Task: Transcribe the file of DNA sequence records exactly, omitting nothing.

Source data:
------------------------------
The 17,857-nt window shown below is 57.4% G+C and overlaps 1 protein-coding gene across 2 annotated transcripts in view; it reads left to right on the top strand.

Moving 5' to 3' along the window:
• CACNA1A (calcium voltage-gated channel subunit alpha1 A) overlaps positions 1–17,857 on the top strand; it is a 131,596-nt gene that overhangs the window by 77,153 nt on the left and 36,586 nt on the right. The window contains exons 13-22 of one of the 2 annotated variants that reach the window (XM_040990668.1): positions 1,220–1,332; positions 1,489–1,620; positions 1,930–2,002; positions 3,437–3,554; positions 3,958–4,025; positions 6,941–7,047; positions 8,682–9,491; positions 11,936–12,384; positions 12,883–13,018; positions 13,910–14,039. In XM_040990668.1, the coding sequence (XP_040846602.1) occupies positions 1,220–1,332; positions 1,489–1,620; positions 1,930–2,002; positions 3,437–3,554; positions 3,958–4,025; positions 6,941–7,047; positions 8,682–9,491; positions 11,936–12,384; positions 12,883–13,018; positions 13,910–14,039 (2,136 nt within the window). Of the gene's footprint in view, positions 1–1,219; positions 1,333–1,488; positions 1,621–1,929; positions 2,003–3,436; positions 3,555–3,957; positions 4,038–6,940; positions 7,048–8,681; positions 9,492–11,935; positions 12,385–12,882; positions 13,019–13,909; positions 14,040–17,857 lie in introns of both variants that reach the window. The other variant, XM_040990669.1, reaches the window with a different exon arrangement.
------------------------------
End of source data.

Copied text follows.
The 17,857-nt window shown below is 57.4% G+C and overlaps 1 protein-coding gene across 2 annotated transcripts in view; it reads left to right on the top strand.

Moving 5' to 3' along the window:
• CACNA1A (calcium voltage-gated channel subunit alpha1 A) overlaps positions 1–17,857 on the top strand; it is a 131,596-nt gene that overhangs the window by 77,153 nt on the left and 36,586 nt on the right. The window contains exons 13-22 of one of the 2 annotated variants that reach the window (XM_040990668.1): positions 1,220–1,332; positions 1,489–1,620; positions 1,930–2,002; positions 3,437–3,554; positions 3,958–4,025; positions 6,941–7,047; positions 8,682–9,491; positions 11,936–12,384; positions 12,883–13,018; positions 13,910–14,039. In XM_040990668.1, the coding sequence (XP_040846602.1) occupies positions 1,220–1,332; positions 1,489–1,620; positions 1,930–2,002; positions 3,437–3,554; positions 3,958–4,025; positions 6,941–7,047; positions 8,682–9,491; positions 11,936–12,384; positions 12,883–13,018; positions 13,910–14,039 (2,136 nt within the window). Of the gene's footprint in view, positions 1–1,219; positions 1,333–1,488; positions 1,621–1,929; positions 2,003–3,436; positions 3,555–3,957; positions 4,038–6,940; positions 7,048–8,681; positions 9,492–11,935; positions 12,385–12,882; positions 13,019–13,909; positions 14,040–17,857 lie in introns of both variants that reach the window. The other variant, XM_040990669.1, reaches the window with a different exon arrangement.